Underdown has never thought of herself as an extremely active or exercise-driven person. Coming from a fine arts and humanities background, she thought of physicality as a chore and drudgery. It was only on a rare occasion, inspired by a temporary New Year’s Resolution or short-lived healthy aspirations, that she darkened the gate of the campus recreation center. Her stereotypical avoidance could have easily been compared to the trope of a dedicated athlete’s disdain for the fluorescent-lit stacks and study rooms of the academic library. Countering these socially concocted assumptions, the Wii Fit, as a simultaneous learning, community-building, and space-familiarizing tool, introduced fun ways to become involved, outside of one’s own comfort zone.
Games can be Learning Tools
As noted in the study findings, through this particular system Underdown experienced greater body self-awareness. Not only did the exercises tone and stretch her muscles but, as with traditional work, she physically felt the results within a day or two of the program’s beginning. Like many of the participants, she did not lose weight within the 10 weeks, but she did gain muscle tone and flexibility, as well as a habit of movement. Her body now asks for stretching after an hour of computer use and she knows how to prevent her cataloging aches and pains with appropriate attention.
Additionally, she became more comfortable with a video game system that she had formerly never used. Despite her former knowledge of similar equipment, her technology literacy increased. She feels more comfortable now expanding not only her knowledge of health issues, but also gathering information about up-and-coming technology, especially how to incorporate video-game learning with Web 3.0 tools to educate, socialize and create.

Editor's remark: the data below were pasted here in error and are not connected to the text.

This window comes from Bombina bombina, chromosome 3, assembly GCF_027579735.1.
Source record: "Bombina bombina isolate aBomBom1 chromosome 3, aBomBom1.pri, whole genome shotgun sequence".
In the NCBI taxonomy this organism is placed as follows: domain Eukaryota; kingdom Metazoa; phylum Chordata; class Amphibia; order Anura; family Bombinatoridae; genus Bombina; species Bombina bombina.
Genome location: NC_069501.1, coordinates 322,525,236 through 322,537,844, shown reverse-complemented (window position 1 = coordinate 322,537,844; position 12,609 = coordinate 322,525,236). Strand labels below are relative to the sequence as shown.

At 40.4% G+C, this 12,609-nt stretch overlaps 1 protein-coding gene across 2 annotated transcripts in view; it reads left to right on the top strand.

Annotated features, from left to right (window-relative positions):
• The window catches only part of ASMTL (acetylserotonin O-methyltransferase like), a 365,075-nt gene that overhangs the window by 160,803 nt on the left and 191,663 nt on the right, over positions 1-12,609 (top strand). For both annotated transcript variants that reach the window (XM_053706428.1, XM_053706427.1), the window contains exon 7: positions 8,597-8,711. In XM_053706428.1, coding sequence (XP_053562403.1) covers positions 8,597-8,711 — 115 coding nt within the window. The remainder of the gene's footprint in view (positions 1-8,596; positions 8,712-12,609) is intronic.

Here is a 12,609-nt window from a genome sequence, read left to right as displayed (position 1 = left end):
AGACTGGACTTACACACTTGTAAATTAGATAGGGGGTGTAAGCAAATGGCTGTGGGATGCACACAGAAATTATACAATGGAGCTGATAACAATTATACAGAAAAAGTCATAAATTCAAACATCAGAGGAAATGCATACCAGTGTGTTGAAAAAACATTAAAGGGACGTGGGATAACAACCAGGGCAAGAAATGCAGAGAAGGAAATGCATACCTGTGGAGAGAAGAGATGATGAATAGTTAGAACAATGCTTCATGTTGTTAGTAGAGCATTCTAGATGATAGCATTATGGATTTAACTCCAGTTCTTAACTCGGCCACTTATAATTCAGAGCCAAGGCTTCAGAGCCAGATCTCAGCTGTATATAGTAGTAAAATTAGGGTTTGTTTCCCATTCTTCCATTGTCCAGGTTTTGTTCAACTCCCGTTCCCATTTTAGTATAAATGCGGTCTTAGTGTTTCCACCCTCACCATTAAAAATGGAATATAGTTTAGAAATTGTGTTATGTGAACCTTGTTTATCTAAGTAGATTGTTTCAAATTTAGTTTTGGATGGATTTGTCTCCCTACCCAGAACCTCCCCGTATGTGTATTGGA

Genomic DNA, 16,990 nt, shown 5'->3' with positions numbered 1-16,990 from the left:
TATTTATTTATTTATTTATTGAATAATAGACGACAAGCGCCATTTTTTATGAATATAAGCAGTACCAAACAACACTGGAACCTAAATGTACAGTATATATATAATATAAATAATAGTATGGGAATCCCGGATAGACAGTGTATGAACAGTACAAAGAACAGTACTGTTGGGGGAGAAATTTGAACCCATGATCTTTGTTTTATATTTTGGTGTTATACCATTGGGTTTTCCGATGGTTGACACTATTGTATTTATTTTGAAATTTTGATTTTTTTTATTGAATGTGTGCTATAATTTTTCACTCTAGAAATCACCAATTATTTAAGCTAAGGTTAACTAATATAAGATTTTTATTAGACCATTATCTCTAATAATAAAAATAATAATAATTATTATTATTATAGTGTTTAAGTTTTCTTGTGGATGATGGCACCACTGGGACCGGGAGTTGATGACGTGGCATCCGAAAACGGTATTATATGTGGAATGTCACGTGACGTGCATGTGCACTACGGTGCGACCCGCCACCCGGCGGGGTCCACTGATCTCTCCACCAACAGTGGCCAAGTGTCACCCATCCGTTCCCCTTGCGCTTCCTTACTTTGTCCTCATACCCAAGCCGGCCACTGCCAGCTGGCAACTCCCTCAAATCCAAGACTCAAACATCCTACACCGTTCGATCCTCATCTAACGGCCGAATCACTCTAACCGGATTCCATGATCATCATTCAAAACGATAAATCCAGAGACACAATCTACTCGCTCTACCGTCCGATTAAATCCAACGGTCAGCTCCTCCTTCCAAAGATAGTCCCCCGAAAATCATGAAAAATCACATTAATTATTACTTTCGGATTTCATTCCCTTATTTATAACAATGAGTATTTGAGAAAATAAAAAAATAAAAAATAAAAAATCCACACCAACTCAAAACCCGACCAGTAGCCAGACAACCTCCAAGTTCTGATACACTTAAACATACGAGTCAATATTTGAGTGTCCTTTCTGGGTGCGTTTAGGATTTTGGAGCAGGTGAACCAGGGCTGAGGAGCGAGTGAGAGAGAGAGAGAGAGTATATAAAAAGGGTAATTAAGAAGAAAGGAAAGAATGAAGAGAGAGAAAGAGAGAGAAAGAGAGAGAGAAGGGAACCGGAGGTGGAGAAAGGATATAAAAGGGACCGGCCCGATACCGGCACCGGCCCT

Games can be Community-building tools
By working out in the same space and time with the same subgroup of eight, three times a week, Underdown found herself connecting with a diverse number of women. On a campus which accommodates over 25,000 students, one can work at MTSU for decades and never meet his or her counterparts in other departments. Like patrons meeting for the first time in front of their favorite LC subject heading, Underdown met and has kept in touch with her cohorts from the Mass Communication department, Center for Historical Preservation, and Walker Library.
By the same token, she also became familiar with the staff at the Recreation Center, with whom she would exchange regular smiles and greetings, as well as the moderators of the experiment itself. Gray and her two research assistants were always present and helpful during the work-outs, just in case there were questions or technical difficulties which needed adjustment. Their friendly, open manner encouraged collaboration and eventually led to this presentation.
Games can be Space-familiarizing tools